Afghan TT Abuses and Iran Smuggling Strain Pakistan Economy

Afghan TT Abuses and Iran Smuggling Strain Pakistan Economy

In a revealing assessment by the Pakistan Business Council (PBC), the misuse of the Afghan Transit Trade (ATT) agreement along with unchecked smuggling from Iran has been spotlighted as significant drains on Pakistan’s economy.

These activities not only undermine local industries but also significantly reduce the Federal Board of Revenue’s (FBR) ability to collect needed funds.

The ATT, an arrangement intended to facilitate the movement of goods to landlocked Afghanistan through Pakistan, has been exploited beyond its original purpose. This misuse allows goods, originally destined for Afghanistan, to illegally re-enter and saturate the Pakistani market, thereby undercutting local manufacturers and evading import taxes. According to the PBC report, this not only impacts the competitiveness of Pakistani businesses but also deprives the government of crucial revenue streams.

Concurrently, the extensive smuggling of goods from Iran exacerbates the situation. Products such as petroleum and various consumer goods enter the Pakistani market through porous borders, without any form of official oversight or taxation. This illegal influx has created a parallel economy where smuggled goods significantly undercut the prices of locally produced items, leading to substantial losses for the state and legitimate business sectors.

To address these critical issues, the PBC has proposed several stringent measures. Firstly, it suggests that all goods moving under the ATT should be subjected to Pakistani duties and taxes, which should then be transferred to the Afghan government. This would ensure that while Afghanistan can benefit from essential imports, Pakistan does not lose out on tax revenue. Furthermore, it recommends that these payments be made in USD and deposited directly with the State Bank of Pakistan, thereby safeguarding the economic interests of Pakistan.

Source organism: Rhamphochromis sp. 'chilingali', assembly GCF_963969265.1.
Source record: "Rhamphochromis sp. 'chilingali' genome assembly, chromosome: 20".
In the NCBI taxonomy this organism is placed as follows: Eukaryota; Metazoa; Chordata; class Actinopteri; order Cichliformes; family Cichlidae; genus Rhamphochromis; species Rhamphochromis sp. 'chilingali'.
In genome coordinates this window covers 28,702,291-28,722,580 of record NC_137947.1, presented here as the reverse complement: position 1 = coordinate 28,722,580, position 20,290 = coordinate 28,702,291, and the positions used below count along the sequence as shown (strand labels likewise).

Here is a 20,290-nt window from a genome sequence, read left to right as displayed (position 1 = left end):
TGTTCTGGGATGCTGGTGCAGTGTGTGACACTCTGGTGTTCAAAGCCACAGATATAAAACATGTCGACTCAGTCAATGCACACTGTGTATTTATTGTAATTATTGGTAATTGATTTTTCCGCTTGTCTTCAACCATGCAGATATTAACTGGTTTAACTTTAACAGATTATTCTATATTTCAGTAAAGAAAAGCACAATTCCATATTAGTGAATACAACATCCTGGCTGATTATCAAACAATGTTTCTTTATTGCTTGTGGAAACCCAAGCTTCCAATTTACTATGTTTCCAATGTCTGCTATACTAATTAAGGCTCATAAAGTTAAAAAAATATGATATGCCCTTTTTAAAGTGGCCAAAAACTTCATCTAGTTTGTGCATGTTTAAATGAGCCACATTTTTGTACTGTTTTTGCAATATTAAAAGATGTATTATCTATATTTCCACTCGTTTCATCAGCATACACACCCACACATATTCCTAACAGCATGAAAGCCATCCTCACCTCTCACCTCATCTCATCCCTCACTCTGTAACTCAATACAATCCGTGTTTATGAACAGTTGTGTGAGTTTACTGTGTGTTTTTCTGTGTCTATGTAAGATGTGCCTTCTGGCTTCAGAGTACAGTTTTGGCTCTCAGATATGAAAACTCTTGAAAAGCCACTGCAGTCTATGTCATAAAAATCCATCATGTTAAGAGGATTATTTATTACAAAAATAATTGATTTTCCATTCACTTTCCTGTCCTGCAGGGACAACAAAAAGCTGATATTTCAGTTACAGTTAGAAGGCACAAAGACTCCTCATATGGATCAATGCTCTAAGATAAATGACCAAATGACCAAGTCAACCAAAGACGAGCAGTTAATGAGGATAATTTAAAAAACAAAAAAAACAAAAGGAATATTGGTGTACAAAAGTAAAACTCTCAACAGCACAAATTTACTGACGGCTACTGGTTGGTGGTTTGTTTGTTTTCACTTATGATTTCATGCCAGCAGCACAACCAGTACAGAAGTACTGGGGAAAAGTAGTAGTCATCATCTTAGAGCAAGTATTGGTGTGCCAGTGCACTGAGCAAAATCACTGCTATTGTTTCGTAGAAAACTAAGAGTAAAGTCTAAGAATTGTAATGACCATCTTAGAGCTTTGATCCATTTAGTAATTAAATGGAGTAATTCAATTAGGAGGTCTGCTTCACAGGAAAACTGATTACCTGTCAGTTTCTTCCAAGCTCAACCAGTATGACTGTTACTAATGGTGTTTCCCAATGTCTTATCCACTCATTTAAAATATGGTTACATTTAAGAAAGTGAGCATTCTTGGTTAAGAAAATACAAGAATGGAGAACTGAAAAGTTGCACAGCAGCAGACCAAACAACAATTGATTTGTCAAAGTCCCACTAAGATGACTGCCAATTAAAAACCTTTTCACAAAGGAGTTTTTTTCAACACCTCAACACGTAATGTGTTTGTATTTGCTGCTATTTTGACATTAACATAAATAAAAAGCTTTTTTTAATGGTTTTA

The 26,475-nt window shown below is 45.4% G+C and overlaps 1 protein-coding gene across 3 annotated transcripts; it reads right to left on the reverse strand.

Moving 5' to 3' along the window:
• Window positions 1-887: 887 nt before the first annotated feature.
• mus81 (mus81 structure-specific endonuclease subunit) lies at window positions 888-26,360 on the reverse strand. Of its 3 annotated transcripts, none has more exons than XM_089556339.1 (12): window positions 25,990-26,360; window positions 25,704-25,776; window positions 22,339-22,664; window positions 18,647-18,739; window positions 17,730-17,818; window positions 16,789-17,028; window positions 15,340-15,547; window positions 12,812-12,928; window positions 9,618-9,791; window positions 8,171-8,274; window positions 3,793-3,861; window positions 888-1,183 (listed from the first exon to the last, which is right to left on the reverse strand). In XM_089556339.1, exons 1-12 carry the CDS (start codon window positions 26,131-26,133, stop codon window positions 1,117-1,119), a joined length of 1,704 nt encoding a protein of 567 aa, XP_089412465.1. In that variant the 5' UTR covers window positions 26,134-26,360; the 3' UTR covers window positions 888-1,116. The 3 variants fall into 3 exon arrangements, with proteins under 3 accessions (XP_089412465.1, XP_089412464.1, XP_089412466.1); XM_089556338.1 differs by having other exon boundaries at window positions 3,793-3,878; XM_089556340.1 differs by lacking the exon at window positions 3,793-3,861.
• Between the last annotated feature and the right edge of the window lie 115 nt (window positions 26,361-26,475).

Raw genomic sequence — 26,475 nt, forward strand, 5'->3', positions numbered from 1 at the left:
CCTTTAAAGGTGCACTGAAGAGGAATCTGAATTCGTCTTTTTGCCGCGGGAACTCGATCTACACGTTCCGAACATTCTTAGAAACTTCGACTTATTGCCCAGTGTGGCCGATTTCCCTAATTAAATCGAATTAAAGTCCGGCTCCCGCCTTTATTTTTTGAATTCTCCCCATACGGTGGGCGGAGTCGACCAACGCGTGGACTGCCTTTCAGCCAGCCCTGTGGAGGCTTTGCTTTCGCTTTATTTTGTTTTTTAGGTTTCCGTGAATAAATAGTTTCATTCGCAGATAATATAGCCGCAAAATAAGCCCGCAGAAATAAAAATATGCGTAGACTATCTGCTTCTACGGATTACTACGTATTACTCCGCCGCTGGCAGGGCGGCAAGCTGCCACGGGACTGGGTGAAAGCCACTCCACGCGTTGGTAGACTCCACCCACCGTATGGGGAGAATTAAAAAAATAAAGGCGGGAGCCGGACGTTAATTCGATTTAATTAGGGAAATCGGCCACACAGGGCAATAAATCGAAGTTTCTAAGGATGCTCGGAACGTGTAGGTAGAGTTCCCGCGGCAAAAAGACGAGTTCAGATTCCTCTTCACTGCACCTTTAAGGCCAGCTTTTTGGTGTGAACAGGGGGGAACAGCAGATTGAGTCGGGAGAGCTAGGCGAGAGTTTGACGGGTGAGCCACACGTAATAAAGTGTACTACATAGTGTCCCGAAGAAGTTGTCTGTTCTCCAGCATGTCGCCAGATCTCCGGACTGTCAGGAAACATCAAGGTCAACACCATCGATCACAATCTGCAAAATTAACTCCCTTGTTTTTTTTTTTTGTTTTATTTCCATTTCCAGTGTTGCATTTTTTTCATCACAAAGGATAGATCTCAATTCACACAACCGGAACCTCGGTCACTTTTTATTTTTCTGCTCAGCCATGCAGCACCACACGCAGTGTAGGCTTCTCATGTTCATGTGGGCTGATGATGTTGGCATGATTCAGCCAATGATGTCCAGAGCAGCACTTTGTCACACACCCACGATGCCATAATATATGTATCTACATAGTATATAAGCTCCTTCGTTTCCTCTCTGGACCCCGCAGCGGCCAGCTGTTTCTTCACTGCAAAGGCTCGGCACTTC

Additionally, the PBC advises implementing quantitative restrictions on goods trafficked under the ATT, based on realistic assessments of Afghan consumption needs. This measure aims to prevent the oversupply of goods that might lead to illegal re-entry into the Pakistani market.

In the face of ongoing economic challenges, the Pakistani government has already placed several restrictions on imports under the ATT. However, the PBC stresses that any future relaxation of these measures should be carefully negotiated and agreed upon with the Afghan government to ensure robust implementation and adherence.

Beyond ATT-related issues, the PBC report urges the Pakistani government to actively engage with Iran to mitigate the smuggling problem. By strengthening border controls and enhancing surveillance, the government can better regulate the flow of goods, thereby protecting its economic interests.

The PBC firmly believes that by adopting these proposed measures, Pakistan can effectively curb these economic leakages. This would not only shore up the revenues of the FBR but also provide a more equitable playing field for Pakistan’s formal economic sectors, which are crucial for the country’s overall economic stability and growth.

The revelations and recommendations by the PBC underscore a critical juncture for Pakistan’s trade and economic policies. Effective management of the ATT and stringent countermeasures against smuggling are essential if Pakistan is to protect its economic sovereignty and foster a healthier business environment for all stakeholders involved.